If you're thinking about representing yourself in court, remember that courts (and sheriff courts in particular) are very busy places. They deal with loads of cases every day and most of them aren't about housing problems. They have to get through lots of court business and most lawyers will be dealing with several cases. If you explain to the court officials that you are representing yourself, they may be helpful and look out for you. However, remember that they're busy and it's your responsibility to find out where to go and to make sure that you're in the right court at the right time. If you're not sure about anything, just ask one of the court officials.
Your case will be 'called' in court. This means that your case is placed in a queue. You'll have to wait your turn (and it could be a long wait!) and not all court officials will actually shout out the name of your case so be careful not to miss your chance to have your say.
How do I contact my local court?
You can contact your local court by going to the Scottish Court Service website. On the same website, you can also try to find out which Sheriff will be deciding your case and when it's on the court agenda by checking the 'rolls of court'.
Get advice first
If you are going to represent yourself in court, it's a good idea to get some guidance from an advice agency near you first. They may have experience of the courts in your area and be able to give you some practical tips. Our Advice Services Directory has details of agencies all over Scotland.
Our section on what happens in court also explains what to expect in the courtroom, including:
- who's who
- what to wear
- how to speak to the judge.
Worried about costs?
If you're thinking about representing yourself because you're worried you won't be able to pay for a lawyer, you might be surprised. You might be able to get legal aid to help with the costs of getting legal advice and representation from a lawyer. Our section on legal costs has more on this, including information about the Scottish Legal Aid system. You can't get legal aid if you're representing yourself.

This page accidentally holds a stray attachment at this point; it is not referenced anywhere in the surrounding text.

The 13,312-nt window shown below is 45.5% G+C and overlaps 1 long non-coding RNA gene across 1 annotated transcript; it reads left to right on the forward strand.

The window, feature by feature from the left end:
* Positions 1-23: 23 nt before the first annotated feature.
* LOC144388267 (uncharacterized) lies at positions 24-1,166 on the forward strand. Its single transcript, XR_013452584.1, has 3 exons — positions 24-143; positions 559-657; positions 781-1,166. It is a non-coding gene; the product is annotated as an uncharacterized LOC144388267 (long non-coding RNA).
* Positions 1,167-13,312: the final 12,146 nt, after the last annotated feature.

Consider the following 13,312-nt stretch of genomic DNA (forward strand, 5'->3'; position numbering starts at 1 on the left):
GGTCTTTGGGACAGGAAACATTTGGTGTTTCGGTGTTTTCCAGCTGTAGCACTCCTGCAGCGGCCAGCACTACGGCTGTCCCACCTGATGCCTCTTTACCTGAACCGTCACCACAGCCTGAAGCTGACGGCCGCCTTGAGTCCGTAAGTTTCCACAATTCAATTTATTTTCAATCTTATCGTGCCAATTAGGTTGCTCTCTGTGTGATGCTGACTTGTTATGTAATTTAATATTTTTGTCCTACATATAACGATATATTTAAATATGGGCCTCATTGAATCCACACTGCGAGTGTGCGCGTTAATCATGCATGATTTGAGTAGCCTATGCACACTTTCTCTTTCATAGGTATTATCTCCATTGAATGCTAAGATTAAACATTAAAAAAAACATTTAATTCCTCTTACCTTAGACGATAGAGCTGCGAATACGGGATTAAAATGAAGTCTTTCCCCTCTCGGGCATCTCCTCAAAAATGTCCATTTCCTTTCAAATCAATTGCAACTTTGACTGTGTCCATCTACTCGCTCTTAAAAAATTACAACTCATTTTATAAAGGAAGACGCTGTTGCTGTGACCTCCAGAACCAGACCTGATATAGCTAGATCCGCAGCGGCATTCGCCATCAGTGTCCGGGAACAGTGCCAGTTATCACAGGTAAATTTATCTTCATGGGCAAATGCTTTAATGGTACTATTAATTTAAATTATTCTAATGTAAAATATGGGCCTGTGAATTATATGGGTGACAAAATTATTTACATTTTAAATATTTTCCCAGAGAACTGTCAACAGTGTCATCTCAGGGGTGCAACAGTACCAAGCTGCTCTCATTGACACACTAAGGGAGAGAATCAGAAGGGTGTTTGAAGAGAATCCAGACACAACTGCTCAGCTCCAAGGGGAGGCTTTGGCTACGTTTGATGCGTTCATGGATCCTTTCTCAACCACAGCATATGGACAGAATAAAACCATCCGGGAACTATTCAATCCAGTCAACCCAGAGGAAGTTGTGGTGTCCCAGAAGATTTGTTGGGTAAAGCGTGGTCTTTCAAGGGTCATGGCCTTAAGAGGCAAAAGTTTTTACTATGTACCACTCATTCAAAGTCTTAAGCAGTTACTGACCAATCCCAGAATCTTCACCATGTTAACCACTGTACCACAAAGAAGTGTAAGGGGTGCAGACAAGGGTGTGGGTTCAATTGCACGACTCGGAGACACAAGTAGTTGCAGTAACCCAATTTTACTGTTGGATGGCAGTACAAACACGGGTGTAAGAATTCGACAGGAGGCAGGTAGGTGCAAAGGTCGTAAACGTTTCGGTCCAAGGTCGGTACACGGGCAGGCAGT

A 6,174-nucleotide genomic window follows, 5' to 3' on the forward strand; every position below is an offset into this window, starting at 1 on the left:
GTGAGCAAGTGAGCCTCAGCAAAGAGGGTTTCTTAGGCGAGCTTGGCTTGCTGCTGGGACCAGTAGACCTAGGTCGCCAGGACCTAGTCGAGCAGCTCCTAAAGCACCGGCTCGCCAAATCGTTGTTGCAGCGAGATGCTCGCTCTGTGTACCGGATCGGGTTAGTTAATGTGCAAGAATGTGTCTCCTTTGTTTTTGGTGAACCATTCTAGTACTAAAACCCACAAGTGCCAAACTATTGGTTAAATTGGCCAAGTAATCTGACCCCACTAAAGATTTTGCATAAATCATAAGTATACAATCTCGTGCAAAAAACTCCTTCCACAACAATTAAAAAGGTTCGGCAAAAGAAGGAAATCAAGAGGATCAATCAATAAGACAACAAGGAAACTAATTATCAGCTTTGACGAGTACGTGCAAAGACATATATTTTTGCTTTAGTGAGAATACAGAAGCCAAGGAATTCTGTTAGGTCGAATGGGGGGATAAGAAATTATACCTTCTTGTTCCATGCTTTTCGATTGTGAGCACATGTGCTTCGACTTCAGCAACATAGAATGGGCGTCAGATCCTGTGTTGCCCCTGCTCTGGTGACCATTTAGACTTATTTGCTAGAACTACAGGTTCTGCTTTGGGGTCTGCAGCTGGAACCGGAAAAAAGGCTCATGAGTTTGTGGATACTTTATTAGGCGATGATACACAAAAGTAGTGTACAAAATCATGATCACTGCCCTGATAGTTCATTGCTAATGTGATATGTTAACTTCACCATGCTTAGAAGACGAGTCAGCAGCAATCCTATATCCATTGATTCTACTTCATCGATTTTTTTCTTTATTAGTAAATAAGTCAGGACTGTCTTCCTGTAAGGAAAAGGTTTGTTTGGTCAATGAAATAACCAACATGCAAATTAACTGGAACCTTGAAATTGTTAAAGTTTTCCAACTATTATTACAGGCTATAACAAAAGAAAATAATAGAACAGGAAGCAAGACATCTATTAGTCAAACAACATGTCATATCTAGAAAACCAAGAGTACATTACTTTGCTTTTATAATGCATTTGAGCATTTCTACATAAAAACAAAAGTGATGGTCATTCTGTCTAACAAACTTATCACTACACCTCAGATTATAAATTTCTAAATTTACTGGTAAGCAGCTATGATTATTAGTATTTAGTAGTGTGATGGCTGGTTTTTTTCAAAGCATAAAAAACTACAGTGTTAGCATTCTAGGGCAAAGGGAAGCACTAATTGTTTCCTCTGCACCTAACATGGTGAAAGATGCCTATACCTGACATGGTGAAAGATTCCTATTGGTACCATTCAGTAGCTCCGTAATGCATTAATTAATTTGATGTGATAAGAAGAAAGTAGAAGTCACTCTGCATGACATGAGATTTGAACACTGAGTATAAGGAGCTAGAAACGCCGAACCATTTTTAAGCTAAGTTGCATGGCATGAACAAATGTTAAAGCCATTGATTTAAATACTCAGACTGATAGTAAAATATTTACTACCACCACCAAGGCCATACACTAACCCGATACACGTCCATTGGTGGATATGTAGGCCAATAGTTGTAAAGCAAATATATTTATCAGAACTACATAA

Can someone else speak for me in court?
You can get an authorised representative (called a 'lay representative') to speak for you in court but only at certain stages of your case. For example, a lay representative could be an adviser from an agency or a support worker. Your representative doesn't have to have legal qualifications but you have to give them permission to speak on your behalf, usually in writing, and prepare your case before it goes to court. Preparation could include getting evidence together and submitting any documents (such as bank statements or your rent book) to the court. If the judge has any doubts about the person speaking on your behalf, they can tell that person to stop speaking.
Depending on where you live, you might be able to get help and/or representation from an in-court advice service.
If your case is very complicated (or gets beyond the 'first calling' stage), you'll have to get a lawyer to represent you.
Where can I find a lawyer?
If you've decided that you don't want to represent yourself in court, or if you need specialised legal advice, you can get in touch with a lawyer by contacting an advice agency, a law centre, the Law Society of Scotland or you could contact your local court to find out if there's an in-court advice service you can use.